Student organizations compete in trivia games at UPC’s Black History Bowl

Student organizations compete in trivia games at UPC’s Black History Bowl

February 25
08:24 2016

Kaylen Howard | Staff Photographer

@TheKaylenHoward

Remains of scattered paper and the distinct aroma of fast food linger throughout the auditorium. After a three-hour Black History Month trivia competition, Black Student Union program director Jesse Anyalebechi walks alone toward the exit doors, both hands in his pockets and a satisfied smile on his face.

Five teams of eight players went head-to-head Tuesday night in UPC’s first Black History Bowl, located in the University Union Lyceum.

“It was a lot of fun,” Anyalebechi said. “Everyone definitely knew what they were doing.”

From 6 to 8 p.m., African-American associations like the Progressive Black Student Organization, National Association for the Advancement of Colored People, African Student Organization and BSU challenged their black history knowledge in a Jeopardy-like trivia competition.

The overall winner of the event was BSU, whose contestants left the auditorium with small gold medals and free UPC T-shirts.

“We are always instilled with the spirit of excellence,” contestant and BSU intern Isaiah Williams said. “So I kind of knew we were going to be here and humbled that we are.”

NAACP contestant Bianca Johnson (right) confidently answers a triva question during UPC's Black History Bowl, Tuesday, Feb. 23, 2016. | Staff Photographer Kaylen Howard. Talryn Oliver (left) waits patiently

NAACP contestant Bianca Johnson, right, confidently answers a trivia question during UPC’s Black History Bowl. Kaylen Howard | Staff Photographer

The audience of about 10 people grew as losing teams took their seats. Conversation and loud outbursts of support echoed throughout the auditorium.

The Jeopardy competition resembled more of a friendly gathering, with the area fully lit and audience members constantly engaging with team players.

“At first I didn’t know what it was, but then I was so encouraged to know that I was going to learn more about my culture,” public health alumni Janata Montgomery said.

Despite the slightly disorganized preparation of the questions in each round and frequent pauses to clarify information, each team looked over the setbacks, relaxing with laughter, victory dances and cheerful discussion.

“It’s a lot less of a competition compared to when I was in Quiz Bowl,” ASO contestant Carol Scott said. “I enjoyed the atmosphere.”

Tension grew when teams fought for points, but throughout the event contestants focused on the benefit of learning more about Black History Month than competing to win.

“It benefits, being an African American and learning about my history and things I didn’t learn in school,” NAACP contestant Sarah Britton said. “There may be people who are not black who can benefit from this experience as well.”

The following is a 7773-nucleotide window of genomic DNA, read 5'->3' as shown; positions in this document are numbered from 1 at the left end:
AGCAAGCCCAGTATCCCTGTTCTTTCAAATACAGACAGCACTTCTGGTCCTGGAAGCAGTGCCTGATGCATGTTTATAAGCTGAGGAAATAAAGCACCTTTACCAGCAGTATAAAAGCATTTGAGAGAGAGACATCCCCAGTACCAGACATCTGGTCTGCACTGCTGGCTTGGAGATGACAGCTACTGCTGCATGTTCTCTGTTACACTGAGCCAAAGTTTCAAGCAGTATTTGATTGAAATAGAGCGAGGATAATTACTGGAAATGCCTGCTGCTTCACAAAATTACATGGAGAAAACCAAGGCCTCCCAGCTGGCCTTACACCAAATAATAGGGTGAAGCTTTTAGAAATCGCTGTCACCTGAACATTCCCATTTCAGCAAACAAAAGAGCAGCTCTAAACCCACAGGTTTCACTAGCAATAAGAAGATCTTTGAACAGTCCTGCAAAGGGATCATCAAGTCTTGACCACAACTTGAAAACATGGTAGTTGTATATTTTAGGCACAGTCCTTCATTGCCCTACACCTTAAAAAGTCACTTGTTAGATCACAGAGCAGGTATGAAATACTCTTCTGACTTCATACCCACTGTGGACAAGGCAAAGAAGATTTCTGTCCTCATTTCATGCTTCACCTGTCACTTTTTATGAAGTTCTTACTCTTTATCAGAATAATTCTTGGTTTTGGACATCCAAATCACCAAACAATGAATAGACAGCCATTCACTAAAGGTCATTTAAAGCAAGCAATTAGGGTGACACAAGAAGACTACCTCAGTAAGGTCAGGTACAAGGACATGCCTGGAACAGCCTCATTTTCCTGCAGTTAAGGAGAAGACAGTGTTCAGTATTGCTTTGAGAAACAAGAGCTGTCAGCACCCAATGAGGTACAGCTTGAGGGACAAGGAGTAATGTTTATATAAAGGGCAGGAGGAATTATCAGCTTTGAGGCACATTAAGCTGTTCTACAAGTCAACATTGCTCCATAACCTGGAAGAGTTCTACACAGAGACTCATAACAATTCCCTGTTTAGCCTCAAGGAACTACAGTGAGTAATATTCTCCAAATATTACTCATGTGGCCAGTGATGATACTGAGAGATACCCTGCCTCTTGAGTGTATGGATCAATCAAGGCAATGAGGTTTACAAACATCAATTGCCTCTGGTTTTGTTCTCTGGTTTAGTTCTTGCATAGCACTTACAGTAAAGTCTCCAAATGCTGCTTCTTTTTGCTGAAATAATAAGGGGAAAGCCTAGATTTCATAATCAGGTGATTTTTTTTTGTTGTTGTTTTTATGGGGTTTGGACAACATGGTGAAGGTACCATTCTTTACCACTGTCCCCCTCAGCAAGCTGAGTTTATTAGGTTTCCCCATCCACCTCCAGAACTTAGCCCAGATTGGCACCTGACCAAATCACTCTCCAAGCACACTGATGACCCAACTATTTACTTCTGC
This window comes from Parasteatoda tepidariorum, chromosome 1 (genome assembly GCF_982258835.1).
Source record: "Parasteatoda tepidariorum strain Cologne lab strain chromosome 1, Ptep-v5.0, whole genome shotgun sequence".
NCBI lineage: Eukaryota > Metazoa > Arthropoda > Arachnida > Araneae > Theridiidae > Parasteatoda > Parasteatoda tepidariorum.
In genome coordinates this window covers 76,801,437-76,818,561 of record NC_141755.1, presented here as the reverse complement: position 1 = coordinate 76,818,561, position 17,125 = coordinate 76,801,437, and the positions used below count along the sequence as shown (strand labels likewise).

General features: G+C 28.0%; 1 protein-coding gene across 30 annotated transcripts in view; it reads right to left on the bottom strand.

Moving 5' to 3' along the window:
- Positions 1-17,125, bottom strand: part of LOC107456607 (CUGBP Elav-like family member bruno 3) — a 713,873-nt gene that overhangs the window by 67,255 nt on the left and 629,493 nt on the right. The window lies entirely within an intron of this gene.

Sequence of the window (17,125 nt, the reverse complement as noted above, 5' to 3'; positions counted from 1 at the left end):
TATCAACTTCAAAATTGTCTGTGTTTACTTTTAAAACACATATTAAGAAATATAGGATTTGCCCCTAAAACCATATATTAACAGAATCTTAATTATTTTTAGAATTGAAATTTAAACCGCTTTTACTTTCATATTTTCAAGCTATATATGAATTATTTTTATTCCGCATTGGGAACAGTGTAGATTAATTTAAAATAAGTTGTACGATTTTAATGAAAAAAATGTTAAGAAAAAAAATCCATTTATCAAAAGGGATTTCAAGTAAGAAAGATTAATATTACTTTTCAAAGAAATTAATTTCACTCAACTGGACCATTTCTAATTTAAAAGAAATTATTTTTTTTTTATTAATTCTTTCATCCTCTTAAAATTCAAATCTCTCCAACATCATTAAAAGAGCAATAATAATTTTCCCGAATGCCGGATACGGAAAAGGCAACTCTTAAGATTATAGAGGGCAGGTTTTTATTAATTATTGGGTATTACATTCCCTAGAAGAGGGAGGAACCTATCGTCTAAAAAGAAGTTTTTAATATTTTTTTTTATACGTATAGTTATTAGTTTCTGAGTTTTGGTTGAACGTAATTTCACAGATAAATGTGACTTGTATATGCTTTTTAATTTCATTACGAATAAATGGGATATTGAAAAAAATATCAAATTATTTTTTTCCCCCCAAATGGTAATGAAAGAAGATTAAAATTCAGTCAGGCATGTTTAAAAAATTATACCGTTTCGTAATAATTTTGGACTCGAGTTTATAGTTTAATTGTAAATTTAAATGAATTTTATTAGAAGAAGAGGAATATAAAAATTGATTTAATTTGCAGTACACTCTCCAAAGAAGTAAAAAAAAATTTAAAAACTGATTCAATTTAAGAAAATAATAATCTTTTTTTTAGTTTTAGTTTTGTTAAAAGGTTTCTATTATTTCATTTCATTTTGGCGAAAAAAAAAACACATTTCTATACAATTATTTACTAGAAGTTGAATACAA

Contestant and ASO member Jahanara Hoque said she was brought up in an African-American environment as a child and saw this event as an opportunity to broaden her knowledge of black history.

“Because I grew up in Detroit around black people, I feel like I am a part of the black culture,” Hoque said. “I already feel included.”

Black Student Union,  huddle together for a group photo after their vistory at UPC's Black History Bowl, Tuesday, Feb. 23, 2016. | Staff Photo Photographer Kaylen Howard.

The Black Student Union team huddles together for a group photo after their victory at UPC’s Black History Bowl. Kaylen Howard | Staff Photographer

Prior to the event, each team was given a blueprint of what they should study.

“We split sections and kind of divided and conquered,” PBSO president Jazreal Alexander said. “There was a lot, but you know if we master one section, then we are going to be good.”

Participants sat at a circular table on a stage in front of a full-screen monitor that displayed the trivia questions.  Five teams participated in the games, but only two or three teams competed in each round.

To the right of the teams stood a podium, from which a group of UPC members called out questions and answers.

“It’s great to see such a large turn out and the teams be so competitive and into who is winning, who’s not,” UPC member Keda Hall said. “There was a lot of refuting answers. I thought it was great.”

Categories included: African-American inventions, architecture, culture, science, art, entertainment, sports, movements and more. Each team chose how many points they would receive for each category.

Groups that didn’t get a question correct sat in silence as two competing teams raced to hit their buzzer for a chance to answer the question first.

“Black history is really important for all of our black student organizations on campus,” Anyalebechi said. “Knowing our black history and being able to use it to inspire us to do great things is important.”

Featured Image: UPC members: Kade Hall (right), Brittany weatherspoon (center) and Maddison Meehen (left)  call out triva questions an answers to the competing teams during UPC’s Black History Bowl, Tuesday, Feb. 23, 2016. | Staff Photographer Kaylen Howard.

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